A veteran samurai, who has fallen on hard times, answers a village's request for protection from bandits. He gathers 6 other samurai to help him, and they teach the townspeople how to defend themselves, and they supply the samurai with three small meals a day. The film culminates in a giant battle when 40 bandits attack the village.Written by
Colin Tinto <email@example.com>
Akira Kurosawa quickly earned a reputation with his crew as the "world's greatest editor" because of his practice of editing late at night during the shooting. He described this as a practical necessity that is incomprehensible to most directors, who on major production spent at least several months with their editors assembling and cutting the film after shooting is completed. See more »
The dead bandit blinks twice when Kikuchiyo takes his forehead protector. See more »
Initial Japanese release at 206 minutes plus intermission. Initial U.S.A. release as 'The Magnificent Seven' in November, 1956, with English subtitles, running time 158 minutes. Landmark Films U.S.A. release in December 1982, running time 203 minutes. Later U.S.A. releases by Avco-Embassy Pictures, Janus Films, and Films Incorporated, running time 208 minutes. Home video version running time 206 minutes. See more »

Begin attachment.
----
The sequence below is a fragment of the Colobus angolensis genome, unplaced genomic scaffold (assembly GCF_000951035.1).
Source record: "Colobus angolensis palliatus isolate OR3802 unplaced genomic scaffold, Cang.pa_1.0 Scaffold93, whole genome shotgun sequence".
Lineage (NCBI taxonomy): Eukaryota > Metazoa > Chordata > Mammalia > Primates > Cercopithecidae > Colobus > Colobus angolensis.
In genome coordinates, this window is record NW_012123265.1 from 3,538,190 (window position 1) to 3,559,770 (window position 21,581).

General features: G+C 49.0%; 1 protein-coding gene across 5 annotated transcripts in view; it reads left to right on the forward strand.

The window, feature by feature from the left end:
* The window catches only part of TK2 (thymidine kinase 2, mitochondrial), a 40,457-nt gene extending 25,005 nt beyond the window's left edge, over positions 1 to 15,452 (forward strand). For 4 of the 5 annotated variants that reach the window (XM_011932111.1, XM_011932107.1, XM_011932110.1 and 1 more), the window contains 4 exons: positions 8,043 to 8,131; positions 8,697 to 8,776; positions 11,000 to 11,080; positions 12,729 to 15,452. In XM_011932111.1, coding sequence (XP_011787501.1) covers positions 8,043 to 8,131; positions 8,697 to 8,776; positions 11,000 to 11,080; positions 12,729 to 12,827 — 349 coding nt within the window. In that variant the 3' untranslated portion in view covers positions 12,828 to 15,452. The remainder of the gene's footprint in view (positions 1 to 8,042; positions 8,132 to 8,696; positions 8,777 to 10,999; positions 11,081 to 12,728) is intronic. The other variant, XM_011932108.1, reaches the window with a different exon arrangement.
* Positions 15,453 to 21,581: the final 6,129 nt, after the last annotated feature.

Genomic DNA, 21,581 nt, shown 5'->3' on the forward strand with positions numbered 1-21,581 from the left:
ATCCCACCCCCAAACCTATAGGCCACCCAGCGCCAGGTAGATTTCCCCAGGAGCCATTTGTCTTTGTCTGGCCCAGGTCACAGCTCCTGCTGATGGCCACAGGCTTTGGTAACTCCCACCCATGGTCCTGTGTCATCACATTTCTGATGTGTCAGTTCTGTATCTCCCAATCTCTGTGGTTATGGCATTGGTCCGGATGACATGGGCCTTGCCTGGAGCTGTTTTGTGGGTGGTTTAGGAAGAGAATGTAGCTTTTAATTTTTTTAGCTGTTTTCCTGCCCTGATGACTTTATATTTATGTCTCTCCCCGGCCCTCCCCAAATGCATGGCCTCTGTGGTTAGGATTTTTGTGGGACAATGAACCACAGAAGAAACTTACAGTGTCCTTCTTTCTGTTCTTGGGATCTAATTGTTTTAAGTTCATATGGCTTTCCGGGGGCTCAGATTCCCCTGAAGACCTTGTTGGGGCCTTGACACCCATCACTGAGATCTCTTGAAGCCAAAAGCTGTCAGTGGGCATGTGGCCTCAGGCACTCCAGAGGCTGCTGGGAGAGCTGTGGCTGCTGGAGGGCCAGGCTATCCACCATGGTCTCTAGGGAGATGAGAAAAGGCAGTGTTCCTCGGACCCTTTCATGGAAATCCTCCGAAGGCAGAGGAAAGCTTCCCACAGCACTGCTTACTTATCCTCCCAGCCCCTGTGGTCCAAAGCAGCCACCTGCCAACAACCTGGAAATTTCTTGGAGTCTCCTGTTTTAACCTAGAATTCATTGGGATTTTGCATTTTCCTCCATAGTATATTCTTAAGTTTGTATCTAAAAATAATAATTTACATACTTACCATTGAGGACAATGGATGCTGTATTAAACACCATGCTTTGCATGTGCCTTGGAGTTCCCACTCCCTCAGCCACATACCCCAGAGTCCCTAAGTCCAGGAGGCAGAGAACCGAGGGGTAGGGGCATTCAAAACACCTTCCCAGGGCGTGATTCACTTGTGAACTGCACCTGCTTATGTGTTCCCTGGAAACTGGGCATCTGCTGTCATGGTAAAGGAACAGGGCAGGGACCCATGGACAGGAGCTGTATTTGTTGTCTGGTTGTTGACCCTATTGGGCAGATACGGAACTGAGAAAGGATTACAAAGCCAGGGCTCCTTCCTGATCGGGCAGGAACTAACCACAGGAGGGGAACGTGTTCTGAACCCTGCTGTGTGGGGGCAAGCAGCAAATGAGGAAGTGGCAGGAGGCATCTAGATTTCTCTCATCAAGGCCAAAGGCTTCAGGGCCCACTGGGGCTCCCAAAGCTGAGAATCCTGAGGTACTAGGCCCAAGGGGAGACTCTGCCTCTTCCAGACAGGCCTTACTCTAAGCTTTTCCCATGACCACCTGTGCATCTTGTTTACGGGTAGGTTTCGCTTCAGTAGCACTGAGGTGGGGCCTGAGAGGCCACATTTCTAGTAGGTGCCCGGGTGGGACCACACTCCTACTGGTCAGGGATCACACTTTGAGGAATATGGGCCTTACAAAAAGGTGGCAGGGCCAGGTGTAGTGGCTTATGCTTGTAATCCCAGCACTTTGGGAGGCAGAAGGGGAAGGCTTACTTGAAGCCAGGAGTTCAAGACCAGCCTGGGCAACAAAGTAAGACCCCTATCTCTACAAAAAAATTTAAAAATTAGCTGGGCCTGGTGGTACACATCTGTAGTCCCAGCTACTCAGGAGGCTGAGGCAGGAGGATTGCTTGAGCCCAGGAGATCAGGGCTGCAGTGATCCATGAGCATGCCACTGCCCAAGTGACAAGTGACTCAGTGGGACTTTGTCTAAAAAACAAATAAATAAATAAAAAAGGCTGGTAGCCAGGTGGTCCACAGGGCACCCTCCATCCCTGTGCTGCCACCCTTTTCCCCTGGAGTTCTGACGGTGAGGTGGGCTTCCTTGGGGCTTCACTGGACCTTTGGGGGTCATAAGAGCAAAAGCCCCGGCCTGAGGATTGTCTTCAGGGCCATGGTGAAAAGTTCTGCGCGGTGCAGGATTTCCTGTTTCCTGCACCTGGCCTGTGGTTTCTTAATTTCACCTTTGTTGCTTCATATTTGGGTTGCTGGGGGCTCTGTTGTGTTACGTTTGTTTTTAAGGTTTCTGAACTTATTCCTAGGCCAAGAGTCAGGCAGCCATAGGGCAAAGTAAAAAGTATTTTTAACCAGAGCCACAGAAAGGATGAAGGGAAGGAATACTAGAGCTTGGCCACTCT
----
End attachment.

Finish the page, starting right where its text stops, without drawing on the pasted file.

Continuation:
Well, if you haven't seen Seven Samurai then you're not really qualified to call yourself a film fan, basically. One of the most influential movies of all time, that still holds up extremely well nearly 50 years later. Akira Kurosawa's epic tale of heroism and barbarism set the standard in so many ways it's hard to imagine that any modern film does not show its influence in some way or other. A great script, great characters, mostly great acting, splendid cinematography and action sequences that wrote the book about how these things should be filmed. Even now, after so many have tried to imitate or beat it, Seven Samurai remains a totally gripping 3.5 hour experience. Akira Kurosawa is one of the gods of Cinema - men who seem to have been born to make films, who have it in their blood. People like Alfred Hitchcock, Stanley Kubrick, King Hu and Steven Spielberg, who make it look easy... who so obviously "get it". In this pantheon, Kurosawa is perhaps the daddy of them all, however, and Seven Samurai is one of his finest moments. The scale of the production is remarkable - to undertake making such an epic in post-war Japan was a feat in itself. The cast of dozens of inhabitants of a village specially built for the movie, the 40 bandits and their horses, all the costumes, the armour, the weapons. Few directors could have brought all of this together and still paid such attention to the smallest of details in script and scene. Credit must go to the team Kurosawa worked with too, I presume The movie's setup became the template for many movies to follow, the most recentl example that comes to mind being the excellent Korean period movie MUSA (The Warrior), for example. A motley band of characters is assembled and placed in a situation where the odds are seemingly stacked against them, and each gets there chance to really shine, prove themselves and become something more than a normal man. Kurosawa's Samurai movies all share a little bit in common, which is the depiction of the Samurai as some noble beast, different from the common and pathetic rabble of ordinary man. In Seven Samurai the farmers are a base lot, cowardly, selfish, vain, pathetic and treacherous. How he found actors with such miserable looking faces is a mystery in itself. In contrast, the Samurai embody all the qualities that humanity would generally like to believe define it (us). Brave, righteous, honest, strong and heroic. Toshiro Mifune's character stands in the middle and represents this difference - perhaps meant to suggest that mankind can strive to rise above his flaws, but mostly suggesting to me that the common man is basically a mess and we should learn to respect our betters. Kurosawa was definitely not a socialist, unless I'm mis-reading him wildly. I'm sure many out there wonder, does a 50 year old black and white movie about Samurai really have any interest or relevance to us in the 21st century? The answer is a definite "Yes!". Seven Samurai shows us what cinema can be, what cinema is *meant* to be. It is moving picture as art in a way that the multiplex-fillers of today cannot possibly claim to be. It's a film that satisfies on many different levels, and still provides a bench mark which today's film makers could and should use to evaluate their own contributions. True, few out there will ever be able to claim they've made a film that rivals Seven Samurai in scope or beauty, but this *is* what every director should aspire to! The sad thing is, I just can't see a project like this ever coming out of the Hollywood studio system, where art is just another commodity and marketing is the new god
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